On average, job openings receive 250 applications. At that rate, you’ll be sifting through resumes for the next few weeks while your open role remains unfilled and your cost-of-vacancy skyrockets. Enter pre-employment testing.

Using a pre-employment test can significantly cut down on your time-to-fill and improve your quality of hire. By screening candidates with a standardized, objective assessment, you can confidently and quickly weed out those unqualified or unfit for the role. 

In this article, we’ll break down the elements of pre-employment tests, including type and format, and recommend a few top-rated assessment services.

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Table of Contents


What Are Pre-employment Tests?

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Pre-employment tests are standardized assessments designed to evaluate candidates, their skills, behaviors and personality. As we’ll cover more in a later section, there are several types of pre-employment tests that can be used to learn more about various aspects of prospective employees.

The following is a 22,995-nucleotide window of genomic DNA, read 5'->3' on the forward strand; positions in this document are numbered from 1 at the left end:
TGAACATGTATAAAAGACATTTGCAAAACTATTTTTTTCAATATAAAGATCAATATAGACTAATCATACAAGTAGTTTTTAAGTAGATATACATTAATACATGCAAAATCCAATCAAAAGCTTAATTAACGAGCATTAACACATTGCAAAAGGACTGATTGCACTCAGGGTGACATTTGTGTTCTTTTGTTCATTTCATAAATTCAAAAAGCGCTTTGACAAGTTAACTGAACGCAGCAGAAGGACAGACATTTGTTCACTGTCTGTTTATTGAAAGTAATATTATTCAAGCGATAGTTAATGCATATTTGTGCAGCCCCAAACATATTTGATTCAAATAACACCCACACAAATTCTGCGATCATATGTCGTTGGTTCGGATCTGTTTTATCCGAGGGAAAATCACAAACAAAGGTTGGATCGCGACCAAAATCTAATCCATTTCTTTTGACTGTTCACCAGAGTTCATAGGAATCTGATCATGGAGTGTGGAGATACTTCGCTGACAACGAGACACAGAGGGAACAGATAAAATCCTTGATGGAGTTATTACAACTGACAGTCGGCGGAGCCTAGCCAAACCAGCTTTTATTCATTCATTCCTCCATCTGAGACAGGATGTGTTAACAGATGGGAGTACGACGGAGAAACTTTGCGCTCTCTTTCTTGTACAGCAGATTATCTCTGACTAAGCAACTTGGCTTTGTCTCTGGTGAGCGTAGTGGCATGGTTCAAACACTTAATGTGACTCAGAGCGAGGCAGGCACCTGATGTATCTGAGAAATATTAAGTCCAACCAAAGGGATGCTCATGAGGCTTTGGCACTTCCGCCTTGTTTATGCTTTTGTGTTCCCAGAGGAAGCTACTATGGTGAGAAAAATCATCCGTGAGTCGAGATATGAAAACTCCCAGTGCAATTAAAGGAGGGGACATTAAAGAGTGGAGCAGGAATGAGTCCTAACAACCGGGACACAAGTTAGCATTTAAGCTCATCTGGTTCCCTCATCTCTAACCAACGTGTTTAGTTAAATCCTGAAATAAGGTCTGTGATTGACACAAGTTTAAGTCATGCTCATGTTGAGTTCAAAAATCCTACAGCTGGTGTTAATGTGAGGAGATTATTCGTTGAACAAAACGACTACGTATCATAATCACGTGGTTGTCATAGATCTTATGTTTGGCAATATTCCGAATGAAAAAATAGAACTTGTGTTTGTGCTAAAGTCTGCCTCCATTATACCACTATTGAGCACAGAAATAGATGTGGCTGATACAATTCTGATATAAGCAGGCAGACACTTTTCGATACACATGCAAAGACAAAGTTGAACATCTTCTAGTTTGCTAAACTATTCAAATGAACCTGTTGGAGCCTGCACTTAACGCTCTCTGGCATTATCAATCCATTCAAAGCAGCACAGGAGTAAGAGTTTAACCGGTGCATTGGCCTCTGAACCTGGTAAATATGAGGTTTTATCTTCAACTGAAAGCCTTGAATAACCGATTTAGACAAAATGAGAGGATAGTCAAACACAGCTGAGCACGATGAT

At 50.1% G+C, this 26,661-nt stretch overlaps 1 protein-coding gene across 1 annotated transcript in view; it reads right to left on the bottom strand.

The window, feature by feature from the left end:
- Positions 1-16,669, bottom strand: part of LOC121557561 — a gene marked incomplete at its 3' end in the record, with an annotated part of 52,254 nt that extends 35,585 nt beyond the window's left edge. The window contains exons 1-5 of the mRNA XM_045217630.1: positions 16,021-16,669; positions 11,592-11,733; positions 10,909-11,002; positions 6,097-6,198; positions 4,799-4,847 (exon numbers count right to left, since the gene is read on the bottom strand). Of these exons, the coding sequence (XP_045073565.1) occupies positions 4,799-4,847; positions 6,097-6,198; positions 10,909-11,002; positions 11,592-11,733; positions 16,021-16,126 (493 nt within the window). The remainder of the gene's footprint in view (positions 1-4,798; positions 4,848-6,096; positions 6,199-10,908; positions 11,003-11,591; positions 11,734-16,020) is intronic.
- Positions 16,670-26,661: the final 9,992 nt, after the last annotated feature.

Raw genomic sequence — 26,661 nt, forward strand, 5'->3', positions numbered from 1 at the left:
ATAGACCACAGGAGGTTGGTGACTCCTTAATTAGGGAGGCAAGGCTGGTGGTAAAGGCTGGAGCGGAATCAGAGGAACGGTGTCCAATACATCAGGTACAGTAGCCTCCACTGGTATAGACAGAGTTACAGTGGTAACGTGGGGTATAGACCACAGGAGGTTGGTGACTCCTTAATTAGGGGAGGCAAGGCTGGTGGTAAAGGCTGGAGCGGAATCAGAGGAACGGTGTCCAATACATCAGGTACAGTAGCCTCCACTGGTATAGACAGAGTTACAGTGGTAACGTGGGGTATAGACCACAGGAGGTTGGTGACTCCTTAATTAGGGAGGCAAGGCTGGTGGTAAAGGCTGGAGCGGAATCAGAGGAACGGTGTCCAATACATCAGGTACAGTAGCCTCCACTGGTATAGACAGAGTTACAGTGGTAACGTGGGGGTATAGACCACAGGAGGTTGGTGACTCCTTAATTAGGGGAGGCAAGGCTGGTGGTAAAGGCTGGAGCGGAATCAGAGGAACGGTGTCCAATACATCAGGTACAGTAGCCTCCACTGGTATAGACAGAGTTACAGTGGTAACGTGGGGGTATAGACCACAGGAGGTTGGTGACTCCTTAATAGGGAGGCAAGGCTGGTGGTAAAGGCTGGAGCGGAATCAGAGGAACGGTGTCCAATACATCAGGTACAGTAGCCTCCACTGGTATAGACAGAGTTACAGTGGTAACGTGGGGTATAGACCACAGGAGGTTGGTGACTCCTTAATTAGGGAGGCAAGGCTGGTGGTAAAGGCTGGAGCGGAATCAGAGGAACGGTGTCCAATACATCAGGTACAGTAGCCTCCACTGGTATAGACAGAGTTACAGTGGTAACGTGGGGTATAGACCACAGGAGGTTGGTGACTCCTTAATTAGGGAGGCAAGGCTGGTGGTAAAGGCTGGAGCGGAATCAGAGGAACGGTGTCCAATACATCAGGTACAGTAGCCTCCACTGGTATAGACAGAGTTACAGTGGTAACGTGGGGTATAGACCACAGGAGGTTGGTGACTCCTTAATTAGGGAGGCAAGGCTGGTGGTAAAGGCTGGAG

The results of pre-employment tests are used to determine whether or not a candidate meets the job requirements and has the skills needed to perform well in the role. Pre-employment tests are used during the hiring process to narrow down the candidate pool and determine who will proceed to the next round — usually ahead of an interview. In order to confidently make hiring decisions, pre-employment tests must be efficient and reliable.


Things to know before deploying pre-employment tests

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Before we dive further into the advantages and types of pre-employment tests you can use to assess candidates, it’s important to understand the possible legal ramifications of unreliable and discriminatory pre-employment testing. 

Pre-employment tests can give way to unconscious bias and violate Equal Employment Opportunity laws. For example, candidates with disabilities may have more difficulty completing physical tests or written assessments and their scores may suffer as a result. However, their challenges with a pre-employment test may not actually interfere with their ability to perform the necessary job duties. Thus, disqualifying them from further consideration may be considered an act of discrimination within a court of law.